You β€œStim” me right round , baby, right round !

From the time the boy who loves balloons was a baby , he loved to spin things . He would even try to spin things that wouldn’t spin. He would do this by continuously tapping on the thing until he could make it spin . This became particularly frustrating when he was going through his obsession with bendy buses . For some reason he would attempt to spin the bendy section in the middle of the bus by continuously tapping on it .

This wasn’t really a problem until we went out anywhere . As parents of ASD kids ,we often find , it’s the judgements of other people that can be the most challenging. Sitting in Costa or walking around the supermarket with my son loudly tapping his bus had become a normality for me. It was our normal. It was my ‘white noise’. My ears had become accustomed to it. But to onlookers this behaviour must have appeared quite strange . I can only see that now as at the time I was oblivious to it actually .

When he was a baby he was happy to sit for hours either spinning the wheel on his toy steering wheel , spinning the wheels on cars or sitting and watching the washing machine go round . We still have that toy steering wheel as it is of great sentimental value to me , well apart from the time I had nodded off briefly on the sofa and he decided to crack me across the head with it . I’m not too sure what prompted him to do this , maybe I’ll ask him. It bloody hurt I know that. Hang on…

Me: “Darling? ”

My Son: “Huh, sorry? Hey back off man, this is Dave Seville.”(He’s watching chipmunks, for the 4th time today, and mimicking the dialogue)

Me: “Do you remember that toy you had as a baby that spun around , the car steering wheel ?”

My Son: “Yes, was I in your belly? ”

Me: “No it was after you were born”

My Son: “Yes , I was little then, I’m big now”

Me: “Yes , can you remember why you hit me with that toy? ”

My Son: “What like this? ” (Hits my legs) ,” because I was little. I’m big now so I’ll protect you. Look mummy, Dave’s just farted”.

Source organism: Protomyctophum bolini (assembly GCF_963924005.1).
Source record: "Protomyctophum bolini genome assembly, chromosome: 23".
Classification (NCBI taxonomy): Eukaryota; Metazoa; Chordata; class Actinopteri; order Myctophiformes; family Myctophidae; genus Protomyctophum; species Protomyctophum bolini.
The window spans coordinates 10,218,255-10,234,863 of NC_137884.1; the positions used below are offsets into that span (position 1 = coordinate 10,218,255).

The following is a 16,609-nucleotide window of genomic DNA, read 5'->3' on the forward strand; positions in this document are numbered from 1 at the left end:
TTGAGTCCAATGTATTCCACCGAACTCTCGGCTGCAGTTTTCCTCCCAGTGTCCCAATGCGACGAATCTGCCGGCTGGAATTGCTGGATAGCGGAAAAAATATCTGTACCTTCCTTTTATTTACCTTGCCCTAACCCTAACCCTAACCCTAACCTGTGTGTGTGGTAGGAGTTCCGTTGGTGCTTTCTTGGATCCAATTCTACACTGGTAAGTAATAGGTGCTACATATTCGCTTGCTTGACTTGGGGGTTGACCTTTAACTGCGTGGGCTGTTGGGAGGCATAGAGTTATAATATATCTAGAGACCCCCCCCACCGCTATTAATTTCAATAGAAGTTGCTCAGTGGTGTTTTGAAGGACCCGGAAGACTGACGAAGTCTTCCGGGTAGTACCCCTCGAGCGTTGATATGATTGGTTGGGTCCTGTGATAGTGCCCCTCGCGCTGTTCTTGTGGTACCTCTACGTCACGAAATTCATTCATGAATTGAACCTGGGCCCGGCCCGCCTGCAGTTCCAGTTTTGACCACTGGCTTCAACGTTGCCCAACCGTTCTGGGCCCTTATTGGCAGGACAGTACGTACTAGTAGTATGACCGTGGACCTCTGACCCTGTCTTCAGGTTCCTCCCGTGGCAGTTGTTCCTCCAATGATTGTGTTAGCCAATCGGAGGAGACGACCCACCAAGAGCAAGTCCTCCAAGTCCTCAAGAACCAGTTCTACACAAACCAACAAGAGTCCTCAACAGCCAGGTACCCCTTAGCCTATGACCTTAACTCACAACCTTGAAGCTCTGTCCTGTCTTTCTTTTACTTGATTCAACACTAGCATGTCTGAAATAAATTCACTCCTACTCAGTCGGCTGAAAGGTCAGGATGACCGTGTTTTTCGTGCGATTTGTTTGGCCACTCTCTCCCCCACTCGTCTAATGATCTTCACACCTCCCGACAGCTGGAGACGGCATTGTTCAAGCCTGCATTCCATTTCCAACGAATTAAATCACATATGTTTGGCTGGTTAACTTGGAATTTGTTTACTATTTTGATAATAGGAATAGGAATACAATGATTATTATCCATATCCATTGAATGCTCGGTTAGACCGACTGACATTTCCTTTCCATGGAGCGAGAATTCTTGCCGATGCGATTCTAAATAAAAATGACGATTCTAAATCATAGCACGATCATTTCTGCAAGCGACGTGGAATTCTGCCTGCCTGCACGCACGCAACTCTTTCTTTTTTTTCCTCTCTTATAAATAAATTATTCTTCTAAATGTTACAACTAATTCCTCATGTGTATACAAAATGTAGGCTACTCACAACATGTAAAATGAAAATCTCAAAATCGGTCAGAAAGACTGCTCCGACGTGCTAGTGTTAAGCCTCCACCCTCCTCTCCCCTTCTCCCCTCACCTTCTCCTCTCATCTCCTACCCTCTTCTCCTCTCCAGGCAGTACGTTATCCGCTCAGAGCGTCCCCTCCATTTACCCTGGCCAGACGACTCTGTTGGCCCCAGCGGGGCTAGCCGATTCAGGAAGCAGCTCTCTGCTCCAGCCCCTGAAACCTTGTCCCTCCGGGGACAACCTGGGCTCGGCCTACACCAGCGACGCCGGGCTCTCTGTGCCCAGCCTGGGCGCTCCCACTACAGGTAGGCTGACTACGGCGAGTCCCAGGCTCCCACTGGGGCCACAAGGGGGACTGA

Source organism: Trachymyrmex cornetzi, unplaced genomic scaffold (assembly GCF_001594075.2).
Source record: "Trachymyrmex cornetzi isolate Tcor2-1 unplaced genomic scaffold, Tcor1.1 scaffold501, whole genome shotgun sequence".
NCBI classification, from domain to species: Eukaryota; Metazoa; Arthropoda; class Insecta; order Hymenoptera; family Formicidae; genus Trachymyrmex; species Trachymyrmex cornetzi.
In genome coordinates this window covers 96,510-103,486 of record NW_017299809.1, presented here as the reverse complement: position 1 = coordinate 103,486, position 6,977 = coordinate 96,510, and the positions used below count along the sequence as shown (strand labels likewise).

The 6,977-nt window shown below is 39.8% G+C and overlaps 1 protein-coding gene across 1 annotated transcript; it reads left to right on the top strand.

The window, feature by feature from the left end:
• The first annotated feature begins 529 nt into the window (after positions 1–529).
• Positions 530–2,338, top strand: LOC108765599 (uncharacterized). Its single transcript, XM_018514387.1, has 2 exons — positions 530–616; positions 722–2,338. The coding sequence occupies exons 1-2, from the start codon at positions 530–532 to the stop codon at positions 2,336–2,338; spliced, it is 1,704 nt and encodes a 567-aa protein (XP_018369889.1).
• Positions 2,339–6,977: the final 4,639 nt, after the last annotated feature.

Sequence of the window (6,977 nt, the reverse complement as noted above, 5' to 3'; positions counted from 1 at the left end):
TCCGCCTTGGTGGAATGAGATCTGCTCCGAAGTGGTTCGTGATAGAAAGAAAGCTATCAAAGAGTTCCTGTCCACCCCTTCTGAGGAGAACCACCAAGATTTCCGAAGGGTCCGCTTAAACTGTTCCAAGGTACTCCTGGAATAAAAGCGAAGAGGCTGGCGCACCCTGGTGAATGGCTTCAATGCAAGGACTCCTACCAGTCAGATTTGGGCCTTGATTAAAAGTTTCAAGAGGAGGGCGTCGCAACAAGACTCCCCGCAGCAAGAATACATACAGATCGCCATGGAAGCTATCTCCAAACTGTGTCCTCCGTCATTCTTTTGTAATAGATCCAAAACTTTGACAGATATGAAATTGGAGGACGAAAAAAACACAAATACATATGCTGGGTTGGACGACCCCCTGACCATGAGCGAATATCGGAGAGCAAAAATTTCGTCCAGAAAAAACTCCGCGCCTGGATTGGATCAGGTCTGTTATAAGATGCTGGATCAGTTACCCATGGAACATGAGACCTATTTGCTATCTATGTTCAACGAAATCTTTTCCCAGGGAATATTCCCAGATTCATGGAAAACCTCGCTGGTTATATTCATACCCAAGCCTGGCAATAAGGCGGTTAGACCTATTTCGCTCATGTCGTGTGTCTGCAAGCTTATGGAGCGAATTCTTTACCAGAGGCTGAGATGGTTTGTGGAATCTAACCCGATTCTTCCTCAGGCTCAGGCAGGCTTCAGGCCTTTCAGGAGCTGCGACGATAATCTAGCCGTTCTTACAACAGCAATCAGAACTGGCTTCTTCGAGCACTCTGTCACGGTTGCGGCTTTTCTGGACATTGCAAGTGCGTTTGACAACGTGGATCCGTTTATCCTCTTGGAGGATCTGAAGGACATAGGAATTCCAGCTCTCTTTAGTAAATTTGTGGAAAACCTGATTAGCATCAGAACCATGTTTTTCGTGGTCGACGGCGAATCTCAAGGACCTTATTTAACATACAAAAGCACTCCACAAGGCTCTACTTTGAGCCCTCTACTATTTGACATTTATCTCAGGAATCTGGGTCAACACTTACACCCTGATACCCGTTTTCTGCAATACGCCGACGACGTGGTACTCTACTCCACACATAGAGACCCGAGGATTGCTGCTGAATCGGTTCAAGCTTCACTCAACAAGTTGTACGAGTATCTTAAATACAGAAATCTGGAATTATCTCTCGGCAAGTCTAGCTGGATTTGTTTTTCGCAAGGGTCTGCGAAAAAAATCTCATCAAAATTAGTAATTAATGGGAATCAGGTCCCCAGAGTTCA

There is the reason.

multicolored ferris wheel
Photo by Tiago Lino on

Whenever we were out somewhere and he saw anything spin round , he would flap his hands frantically in excitement . It was actually quite adorable . I’m glad my hands don’t flap when I’m excited. Although I did meet Jude Law one day at work at the airport and my voice decided to go several decibels higher and actually I do remember flapping my arms around , and my bum seemed to adopt a funny little wiggle come to mention it , as I tried to tell everyone that Jude Law was in the building . Sorry .. the holiday is one of my all time favourites . I think I was hoping I could be his holiday romance . Even if it was just for the ten minutes he had while passing through the airport . Well you have to grab it while you can . Only kidding. I’m way out of his league.

Anyway back to stimming . As I look back over the years I realise that the stimming has presented in various forms, whether it be visual or vocal, there has always been some form of stimming.  In his book “The reason I jump” Naoki Higashida, a young boy on the spectrum, describes the reason for his jumping and arm flapping as a way to ground himself in times of anxiety and bring him back to the moment. So the flapping or any stimming of any form is often used as a way of self soothing in times of stress or high emotion. The world around can be a confusing and unpredictable place for an autistic person and stimming provides a level of comfort. Not only that ,some autistic people, such as my son, are sensory seekers and the feeling that comes with stimming, could also be a sensory stimulation.  Stimming is not limited to physical movement however, it can also be vocal.